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Visit to Dunkirk

Date posted: 19 January 2016

A group of Wilsons trainees and caseworkers from the Immigration Department spent the weekend in Dunkirk on Saturday 9th and Sunday 10th January 2016. Our trip was in response to a call out for help shared on social media networks from a group of 8 self-funded volunteers from Aid Box Convoy who have been part of organising the logistics in the camp for the last 5 months. We were told that no other lawyers had visited the camp before and we hoped to assess the camp conditions from a legal perspective.

dunkirk photo 2

Whereas “the Jungle” in Calais has an established large team of volunteers that have use of warehouse to distribute donations; Dunkirk has very few volunteers, no warehouse and the volunteers are working to capacity with limited resources. The volunteers told us that in the last few months the numbers of residents at the camp had grown from a few hundred to approximately 3000, which is the number said to have been counted by the French authorities using heat sensor technology.

dunkirk photo 3

The camp conditions were dire with 4-5 inches of mud everywhere and many people forced to sleep in poor quality tents. Médecins Sans Frontières and Medicines du Monde lack resources and are only present in the camp on a part time basis, as is Hands International who administer flu jabs. Despite their efforts they cannot keep up with the demand for medical care and sanitation, particularly because of the conditions people are forced to live in and the worsening weather. On the day we arrived a volunteer told us that there were rumours in the camp that a baby had been born the previous night, but they had not been able to find the mother.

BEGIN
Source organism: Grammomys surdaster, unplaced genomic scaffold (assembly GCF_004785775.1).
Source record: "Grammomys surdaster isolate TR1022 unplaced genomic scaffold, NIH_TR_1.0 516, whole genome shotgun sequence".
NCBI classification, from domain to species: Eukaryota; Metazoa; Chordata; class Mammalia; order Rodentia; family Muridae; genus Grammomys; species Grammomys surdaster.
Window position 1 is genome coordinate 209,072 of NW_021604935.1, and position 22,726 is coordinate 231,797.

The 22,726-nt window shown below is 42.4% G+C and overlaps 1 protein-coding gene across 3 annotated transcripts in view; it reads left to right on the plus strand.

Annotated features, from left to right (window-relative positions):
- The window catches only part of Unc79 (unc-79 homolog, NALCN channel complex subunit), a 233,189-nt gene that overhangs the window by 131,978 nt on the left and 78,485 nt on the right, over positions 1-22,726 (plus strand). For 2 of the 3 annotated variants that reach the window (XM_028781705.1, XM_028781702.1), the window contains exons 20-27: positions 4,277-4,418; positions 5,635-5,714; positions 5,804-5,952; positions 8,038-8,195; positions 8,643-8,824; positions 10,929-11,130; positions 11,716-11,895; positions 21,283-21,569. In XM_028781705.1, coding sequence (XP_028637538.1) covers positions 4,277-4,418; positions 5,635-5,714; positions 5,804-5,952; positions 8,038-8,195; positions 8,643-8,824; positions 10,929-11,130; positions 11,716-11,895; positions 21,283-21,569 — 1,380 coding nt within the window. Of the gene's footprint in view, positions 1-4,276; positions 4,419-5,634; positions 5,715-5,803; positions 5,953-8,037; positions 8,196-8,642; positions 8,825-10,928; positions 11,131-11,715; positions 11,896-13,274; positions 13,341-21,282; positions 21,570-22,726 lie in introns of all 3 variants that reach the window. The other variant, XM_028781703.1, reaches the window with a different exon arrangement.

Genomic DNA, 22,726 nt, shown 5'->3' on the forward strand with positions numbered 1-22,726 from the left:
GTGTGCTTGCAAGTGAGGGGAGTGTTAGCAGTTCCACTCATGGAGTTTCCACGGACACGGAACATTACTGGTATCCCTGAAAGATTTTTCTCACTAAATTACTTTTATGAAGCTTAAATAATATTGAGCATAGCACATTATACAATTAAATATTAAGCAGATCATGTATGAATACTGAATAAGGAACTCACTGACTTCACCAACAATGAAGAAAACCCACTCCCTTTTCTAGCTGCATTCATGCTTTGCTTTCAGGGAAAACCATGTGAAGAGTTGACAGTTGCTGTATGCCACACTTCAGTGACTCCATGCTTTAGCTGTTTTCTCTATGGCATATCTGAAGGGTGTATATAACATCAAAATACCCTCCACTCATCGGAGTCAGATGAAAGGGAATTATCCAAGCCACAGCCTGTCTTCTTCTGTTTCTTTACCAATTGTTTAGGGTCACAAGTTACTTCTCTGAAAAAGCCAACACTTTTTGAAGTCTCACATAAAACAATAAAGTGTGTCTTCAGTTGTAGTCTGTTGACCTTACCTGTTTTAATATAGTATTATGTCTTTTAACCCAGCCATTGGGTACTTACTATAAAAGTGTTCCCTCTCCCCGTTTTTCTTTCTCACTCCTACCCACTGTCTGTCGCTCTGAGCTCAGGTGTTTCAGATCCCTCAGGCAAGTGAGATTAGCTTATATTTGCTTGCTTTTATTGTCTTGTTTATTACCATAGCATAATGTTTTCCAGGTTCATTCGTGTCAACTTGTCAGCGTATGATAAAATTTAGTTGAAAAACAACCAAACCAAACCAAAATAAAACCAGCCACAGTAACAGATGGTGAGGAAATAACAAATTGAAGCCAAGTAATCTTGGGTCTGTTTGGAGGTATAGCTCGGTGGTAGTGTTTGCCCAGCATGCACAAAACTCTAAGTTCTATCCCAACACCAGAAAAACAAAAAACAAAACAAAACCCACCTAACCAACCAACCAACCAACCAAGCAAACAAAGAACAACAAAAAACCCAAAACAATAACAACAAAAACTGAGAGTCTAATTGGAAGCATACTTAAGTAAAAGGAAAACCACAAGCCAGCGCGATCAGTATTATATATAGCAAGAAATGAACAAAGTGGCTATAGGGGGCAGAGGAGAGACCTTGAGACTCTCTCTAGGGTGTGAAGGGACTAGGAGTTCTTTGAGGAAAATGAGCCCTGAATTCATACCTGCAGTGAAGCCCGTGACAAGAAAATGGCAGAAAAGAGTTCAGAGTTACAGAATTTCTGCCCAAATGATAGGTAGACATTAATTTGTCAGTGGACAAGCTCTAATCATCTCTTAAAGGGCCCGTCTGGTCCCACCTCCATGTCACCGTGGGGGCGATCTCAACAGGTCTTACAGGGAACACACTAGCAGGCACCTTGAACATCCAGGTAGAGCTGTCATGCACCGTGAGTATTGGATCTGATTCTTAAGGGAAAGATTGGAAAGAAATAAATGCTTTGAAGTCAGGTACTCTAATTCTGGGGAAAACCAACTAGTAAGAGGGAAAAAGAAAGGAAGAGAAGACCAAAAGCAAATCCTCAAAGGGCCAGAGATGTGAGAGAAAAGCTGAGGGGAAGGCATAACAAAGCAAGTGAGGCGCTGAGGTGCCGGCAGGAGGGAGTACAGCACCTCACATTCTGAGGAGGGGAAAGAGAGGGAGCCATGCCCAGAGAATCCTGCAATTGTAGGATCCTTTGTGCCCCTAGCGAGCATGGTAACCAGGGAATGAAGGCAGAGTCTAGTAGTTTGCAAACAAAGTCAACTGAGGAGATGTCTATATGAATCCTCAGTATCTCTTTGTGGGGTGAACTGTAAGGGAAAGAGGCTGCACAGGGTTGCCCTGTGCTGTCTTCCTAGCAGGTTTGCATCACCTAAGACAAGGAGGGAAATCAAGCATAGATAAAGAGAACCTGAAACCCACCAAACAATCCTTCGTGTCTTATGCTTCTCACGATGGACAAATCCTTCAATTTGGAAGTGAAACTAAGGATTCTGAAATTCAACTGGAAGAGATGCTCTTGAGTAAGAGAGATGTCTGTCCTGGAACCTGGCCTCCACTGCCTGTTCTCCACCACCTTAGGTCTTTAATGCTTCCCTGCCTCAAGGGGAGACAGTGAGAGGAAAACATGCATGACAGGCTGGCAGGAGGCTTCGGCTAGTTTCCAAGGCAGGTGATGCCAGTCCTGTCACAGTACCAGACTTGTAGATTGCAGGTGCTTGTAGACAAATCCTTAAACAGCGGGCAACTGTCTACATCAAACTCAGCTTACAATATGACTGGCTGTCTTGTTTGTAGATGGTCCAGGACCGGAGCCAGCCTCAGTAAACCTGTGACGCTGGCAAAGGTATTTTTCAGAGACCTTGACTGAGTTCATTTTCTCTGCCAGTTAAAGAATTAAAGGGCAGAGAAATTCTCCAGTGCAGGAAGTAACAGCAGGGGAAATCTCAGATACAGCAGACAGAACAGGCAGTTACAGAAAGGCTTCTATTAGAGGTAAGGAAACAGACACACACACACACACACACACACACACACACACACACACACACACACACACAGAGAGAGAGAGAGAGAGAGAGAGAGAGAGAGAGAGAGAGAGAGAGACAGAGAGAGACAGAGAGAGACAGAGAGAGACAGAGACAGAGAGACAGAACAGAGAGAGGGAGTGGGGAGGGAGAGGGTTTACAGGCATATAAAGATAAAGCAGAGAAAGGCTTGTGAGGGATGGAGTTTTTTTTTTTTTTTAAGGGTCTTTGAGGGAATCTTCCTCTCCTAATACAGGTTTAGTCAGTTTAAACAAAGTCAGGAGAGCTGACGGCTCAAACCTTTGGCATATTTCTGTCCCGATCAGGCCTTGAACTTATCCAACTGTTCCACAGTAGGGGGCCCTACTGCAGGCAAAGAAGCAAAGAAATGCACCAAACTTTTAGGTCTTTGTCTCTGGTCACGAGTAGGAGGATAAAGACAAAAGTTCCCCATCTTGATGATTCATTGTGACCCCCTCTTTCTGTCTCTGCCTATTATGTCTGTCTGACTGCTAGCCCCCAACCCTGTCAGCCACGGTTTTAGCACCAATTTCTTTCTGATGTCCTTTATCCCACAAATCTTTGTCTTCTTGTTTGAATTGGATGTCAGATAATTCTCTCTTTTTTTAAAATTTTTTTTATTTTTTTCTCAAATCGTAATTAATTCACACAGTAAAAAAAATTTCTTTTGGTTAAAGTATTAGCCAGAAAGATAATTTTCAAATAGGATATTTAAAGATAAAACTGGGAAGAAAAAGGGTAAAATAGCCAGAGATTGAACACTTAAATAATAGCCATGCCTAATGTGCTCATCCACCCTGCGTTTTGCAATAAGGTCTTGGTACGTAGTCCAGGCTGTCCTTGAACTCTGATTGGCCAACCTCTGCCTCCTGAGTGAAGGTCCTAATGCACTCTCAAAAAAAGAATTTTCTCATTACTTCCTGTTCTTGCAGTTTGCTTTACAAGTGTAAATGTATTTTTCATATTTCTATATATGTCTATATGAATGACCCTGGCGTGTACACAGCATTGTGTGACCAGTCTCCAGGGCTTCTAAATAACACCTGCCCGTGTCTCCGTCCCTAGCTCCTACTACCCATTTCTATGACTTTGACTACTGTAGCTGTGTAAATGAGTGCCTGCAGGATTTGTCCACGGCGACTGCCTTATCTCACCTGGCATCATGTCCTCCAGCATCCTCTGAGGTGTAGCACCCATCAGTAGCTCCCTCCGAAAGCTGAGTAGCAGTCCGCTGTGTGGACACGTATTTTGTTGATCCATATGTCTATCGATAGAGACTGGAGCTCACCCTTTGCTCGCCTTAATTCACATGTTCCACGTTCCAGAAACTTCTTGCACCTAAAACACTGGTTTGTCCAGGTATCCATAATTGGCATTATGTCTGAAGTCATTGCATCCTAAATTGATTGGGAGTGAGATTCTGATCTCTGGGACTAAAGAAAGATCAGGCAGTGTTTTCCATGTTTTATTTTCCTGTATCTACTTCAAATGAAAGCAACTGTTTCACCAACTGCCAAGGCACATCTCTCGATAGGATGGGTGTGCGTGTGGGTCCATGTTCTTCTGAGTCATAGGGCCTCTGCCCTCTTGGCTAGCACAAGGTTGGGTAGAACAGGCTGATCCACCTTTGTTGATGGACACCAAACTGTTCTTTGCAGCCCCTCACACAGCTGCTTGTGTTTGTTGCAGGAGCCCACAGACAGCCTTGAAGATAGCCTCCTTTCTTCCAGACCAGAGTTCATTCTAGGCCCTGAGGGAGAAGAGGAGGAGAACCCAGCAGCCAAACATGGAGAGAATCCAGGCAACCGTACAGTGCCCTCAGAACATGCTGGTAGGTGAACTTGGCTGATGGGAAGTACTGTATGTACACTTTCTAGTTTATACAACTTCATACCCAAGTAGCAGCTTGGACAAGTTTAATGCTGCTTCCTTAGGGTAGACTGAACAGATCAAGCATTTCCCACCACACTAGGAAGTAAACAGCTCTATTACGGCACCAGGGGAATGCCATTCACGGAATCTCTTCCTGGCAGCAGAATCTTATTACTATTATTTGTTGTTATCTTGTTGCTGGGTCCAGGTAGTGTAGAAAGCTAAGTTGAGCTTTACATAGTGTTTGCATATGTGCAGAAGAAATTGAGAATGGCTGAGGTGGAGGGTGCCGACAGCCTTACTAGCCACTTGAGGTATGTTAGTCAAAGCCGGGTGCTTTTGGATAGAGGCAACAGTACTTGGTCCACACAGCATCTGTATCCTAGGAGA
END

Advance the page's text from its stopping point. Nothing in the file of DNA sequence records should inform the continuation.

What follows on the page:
dunkirk photo 1


Whilst residents at Calais have been able to construct small shelters from wood which withstand the weather better than tents, the police at Dunkirk do not allow any building materials or tents into the camp, seemingly to prevent the camp located opposite a row of residential houses and on a site dedicated for eco homes from becoming a permanent fixture. Before these restrictions were in place the volunteers had managed to build a small school room, and a communal kitchen which provides hot meals for a few hundred people. These places are clearly important focal points for the residents. There are also some vans who deliver some food and hot meals into the camp on a daily basis and volunteers aim to provide survival kits including burners to new arrivals. At the time of our visit there were 8 water taps for 3,000 people alongside one further ground-level tap. A small number of cold showers have recently been installed, though we were told that this took months of negotiation. We saw around 20 portaloos, which is also clearly insufficient for the number of residents. We saw many families with young children at the camp. Our impressions, from speaking to camp residents and the volunteers was that many people had family in the UK with arguable cases, including protection claims, but there was nowhere to get legal advice and the legal support and assistance to prepare an initial asylum claim in France is restricted to a set number of non-governmental organisations depending on how the applicant’s claim is registered.


We understand that an Aljazeera TV journalist who had visited almost all the refugee camps in Europe said that Dunkirk was the worst they had seen, and we don’t doubt it.


The European Council on Refugees and Exiles has written the following article, dated 15 January 2016